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Heritage Month Book Club

Hopewell Valley Heritage Month Book Club

During the 2021-22 school year, the Hopewell Valley Regional School District in conjunction with HVEF will be honoring various Heritage Months by sponsoring community book reads and discussions to celebrate the diverse cultures present within the United States and our local community. We will also be providing videos offering a Children’s Book Story Time read by HVRSD teachers and staff that celebrate each Heritage Month. This month's videos are available at https://www.hvrsd.org/page/heritagecelbration

March -- Women's Heritage Month

In March we celebrated Women's Heritage Month in a conversation with local author Ari Honarvar’s regarding her debut novel A Girl Called Rumi which tells a captivating tale of Kimia, a successful spiritual advisor haunted by her Iranian childhood. When Kimia travels back to Iran with her mother, she arrives in the middle of the Green Uprising and begins to unravel the secrets of her past. Kimia must decide whether to run away again r continue her journey. Critics describe Honarvar's novel as spell binding, compelling, lush and layered, and beautifully written. Described by Deepak Chopra, MD as "A page-turner that goes deep into the reality beyond perception." Click Here to Watch a recording of our Women's Heritage Month Discussion

February -- Black History Month

In February 2022, we celebrated Black History Month in a conversation with local residents and authors Elain Buck and Beverly Mills regarding If These Stones Could Talk. We discussed stories, including dozens of oral histories, that reflect the deeply important but often overlooked history of the collected lives of a minority Black community in the Hopewell Valley, a predominantly White region. The discussion was facilitated by a CHS teacher and student. A recording of the event will be posted here soon.  Click here to watch a recording of our discussion regarding If These Stones Could Talk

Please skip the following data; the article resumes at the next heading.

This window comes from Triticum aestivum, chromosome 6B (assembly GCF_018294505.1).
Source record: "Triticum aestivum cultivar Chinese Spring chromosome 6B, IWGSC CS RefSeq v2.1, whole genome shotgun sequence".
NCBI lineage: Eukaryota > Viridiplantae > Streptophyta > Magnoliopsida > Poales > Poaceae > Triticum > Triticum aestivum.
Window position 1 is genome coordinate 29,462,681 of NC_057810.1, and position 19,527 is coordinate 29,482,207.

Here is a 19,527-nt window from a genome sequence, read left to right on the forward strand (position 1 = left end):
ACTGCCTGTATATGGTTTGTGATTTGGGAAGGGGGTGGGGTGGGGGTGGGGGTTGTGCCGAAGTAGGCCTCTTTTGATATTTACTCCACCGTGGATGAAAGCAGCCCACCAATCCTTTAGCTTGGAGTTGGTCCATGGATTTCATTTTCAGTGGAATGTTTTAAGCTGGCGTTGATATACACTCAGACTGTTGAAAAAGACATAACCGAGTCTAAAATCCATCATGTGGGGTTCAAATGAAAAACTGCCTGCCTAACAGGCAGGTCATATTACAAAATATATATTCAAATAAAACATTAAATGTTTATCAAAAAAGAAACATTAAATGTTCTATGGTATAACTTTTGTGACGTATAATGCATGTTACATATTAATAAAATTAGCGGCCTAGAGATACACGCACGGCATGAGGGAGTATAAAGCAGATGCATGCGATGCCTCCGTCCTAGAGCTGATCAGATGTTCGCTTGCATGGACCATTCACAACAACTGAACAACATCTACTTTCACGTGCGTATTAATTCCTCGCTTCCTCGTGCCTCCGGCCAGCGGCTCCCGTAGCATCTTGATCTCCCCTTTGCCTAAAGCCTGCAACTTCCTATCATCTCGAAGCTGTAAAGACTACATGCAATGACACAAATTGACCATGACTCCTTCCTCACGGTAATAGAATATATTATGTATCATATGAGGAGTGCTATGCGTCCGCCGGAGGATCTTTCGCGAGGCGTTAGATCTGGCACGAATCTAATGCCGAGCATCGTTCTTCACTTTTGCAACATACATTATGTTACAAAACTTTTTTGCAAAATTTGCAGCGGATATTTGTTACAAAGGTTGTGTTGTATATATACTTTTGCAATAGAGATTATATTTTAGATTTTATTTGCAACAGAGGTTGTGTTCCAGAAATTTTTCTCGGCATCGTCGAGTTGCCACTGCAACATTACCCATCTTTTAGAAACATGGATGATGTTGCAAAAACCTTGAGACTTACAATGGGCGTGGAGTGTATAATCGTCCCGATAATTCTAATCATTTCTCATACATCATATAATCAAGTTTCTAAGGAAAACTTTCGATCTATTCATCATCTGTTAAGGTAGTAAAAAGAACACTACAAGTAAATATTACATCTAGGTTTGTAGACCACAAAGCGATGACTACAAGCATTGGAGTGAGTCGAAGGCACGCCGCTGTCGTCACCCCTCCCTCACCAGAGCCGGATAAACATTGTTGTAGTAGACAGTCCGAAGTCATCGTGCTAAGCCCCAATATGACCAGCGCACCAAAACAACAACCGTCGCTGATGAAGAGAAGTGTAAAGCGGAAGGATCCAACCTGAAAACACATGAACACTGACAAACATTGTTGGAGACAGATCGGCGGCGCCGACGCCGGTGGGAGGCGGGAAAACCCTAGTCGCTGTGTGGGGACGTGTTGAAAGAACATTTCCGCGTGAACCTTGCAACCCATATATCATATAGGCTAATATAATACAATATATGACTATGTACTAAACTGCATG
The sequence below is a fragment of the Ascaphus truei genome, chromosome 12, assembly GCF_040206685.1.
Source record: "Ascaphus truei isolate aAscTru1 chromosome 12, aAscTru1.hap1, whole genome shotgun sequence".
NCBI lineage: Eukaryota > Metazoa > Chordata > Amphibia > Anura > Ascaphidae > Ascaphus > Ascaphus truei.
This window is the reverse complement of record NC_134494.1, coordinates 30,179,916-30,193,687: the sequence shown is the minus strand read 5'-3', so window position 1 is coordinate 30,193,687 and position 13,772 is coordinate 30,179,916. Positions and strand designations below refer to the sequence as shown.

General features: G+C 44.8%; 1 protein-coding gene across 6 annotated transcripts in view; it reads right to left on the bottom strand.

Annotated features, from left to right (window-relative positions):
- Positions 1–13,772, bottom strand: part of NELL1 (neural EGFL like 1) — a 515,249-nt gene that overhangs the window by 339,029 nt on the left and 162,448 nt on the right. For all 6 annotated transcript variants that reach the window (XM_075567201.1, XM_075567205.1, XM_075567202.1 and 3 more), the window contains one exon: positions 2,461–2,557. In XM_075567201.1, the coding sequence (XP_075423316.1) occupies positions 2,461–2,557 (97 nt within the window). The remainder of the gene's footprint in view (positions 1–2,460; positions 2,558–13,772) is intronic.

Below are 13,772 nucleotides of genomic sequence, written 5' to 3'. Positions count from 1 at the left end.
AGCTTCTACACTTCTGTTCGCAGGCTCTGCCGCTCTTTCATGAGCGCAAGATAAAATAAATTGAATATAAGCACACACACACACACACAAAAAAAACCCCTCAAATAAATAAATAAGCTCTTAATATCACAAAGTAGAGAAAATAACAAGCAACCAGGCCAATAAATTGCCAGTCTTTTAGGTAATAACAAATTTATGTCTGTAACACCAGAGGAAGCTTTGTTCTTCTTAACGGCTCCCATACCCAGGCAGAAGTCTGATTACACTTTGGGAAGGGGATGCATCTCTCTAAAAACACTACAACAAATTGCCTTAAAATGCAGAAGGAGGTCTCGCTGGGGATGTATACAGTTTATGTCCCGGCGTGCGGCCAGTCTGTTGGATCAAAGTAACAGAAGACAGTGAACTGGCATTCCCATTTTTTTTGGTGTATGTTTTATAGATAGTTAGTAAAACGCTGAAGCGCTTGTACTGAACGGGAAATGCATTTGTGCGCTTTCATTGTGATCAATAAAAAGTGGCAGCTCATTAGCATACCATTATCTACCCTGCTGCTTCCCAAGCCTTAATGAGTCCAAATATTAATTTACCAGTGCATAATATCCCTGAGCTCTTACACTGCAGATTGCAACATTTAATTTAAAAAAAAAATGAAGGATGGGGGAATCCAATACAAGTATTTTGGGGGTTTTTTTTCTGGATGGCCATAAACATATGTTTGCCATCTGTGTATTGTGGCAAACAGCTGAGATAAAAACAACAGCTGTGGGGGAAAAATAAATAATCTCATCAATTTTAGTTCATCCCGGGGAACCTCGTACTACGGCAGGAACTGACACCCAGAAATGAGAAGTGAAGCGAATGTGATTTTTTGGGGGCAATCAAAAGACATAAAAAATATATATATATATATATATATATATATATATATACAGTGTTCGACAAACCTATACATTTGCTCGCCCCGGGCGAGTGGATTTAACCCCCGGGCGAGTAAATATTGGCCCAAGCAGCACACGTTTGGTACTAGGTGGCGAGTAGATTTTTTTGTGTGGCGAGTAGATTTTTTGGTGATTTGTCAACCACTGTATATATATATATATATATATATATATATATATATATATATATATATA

November -- Native American Heritage Month

In November 2021, we celebrated the important contributions Indigenous Peoples have made in our local community and the United States, honor Native American histories, and seek solutions to the struggles they still face today. We held a community book discussion with Dr. Camilla Townsend regarding her book Pocahontas and the Powhatan Dilemma. The discussion was facilitated by a CHS teacher and student. Click her to watch a recording of the November 2021 discussion.

September 2021 -- Hispanic & Latinx Heritage Month

Hispanic & Latinx Heritage Month began as a way to celebrate and promote the history, culture, & contributions of Hispanic and Latinx Americans, specifically those whose ancestors came from Spain, Mexico, the Caribbean, & Central and South America. On September 27, 2021, we held an exciting discussion with author Alexandra Villasante regarding her award winning book, The Grief Keeper. Follow the link to watch the recording of our discussion. Discussion with Alexandra Villasante

 

Alexandra Villasante

Alexandra Villasante has always loved telling stories—though not always with words. She has a BFA in Painting and an MA in Combined Media (that’s art school speak for making work out of anything). Born in New Jersey to immigrant parents, Alex has the privilege of dreaming in both English and Spanish. 

When she’s not writing or painting, Alexandra is the online program manager for the Highlights Foundation. She lives with her family in the semi-wilds of Pennsylvania. Her debut Young Adult novel, The Grief Keeper, was an Indies Next, Indies Introduce and Fall 2019 Junior Library Guild Selection. The Grief Keeper is on ALA’s Rainbow Book List 2020 and is the winner of the 2020 Lambda Literary Award  for LGBTQ Children’s Literature/Young Adult Fiction.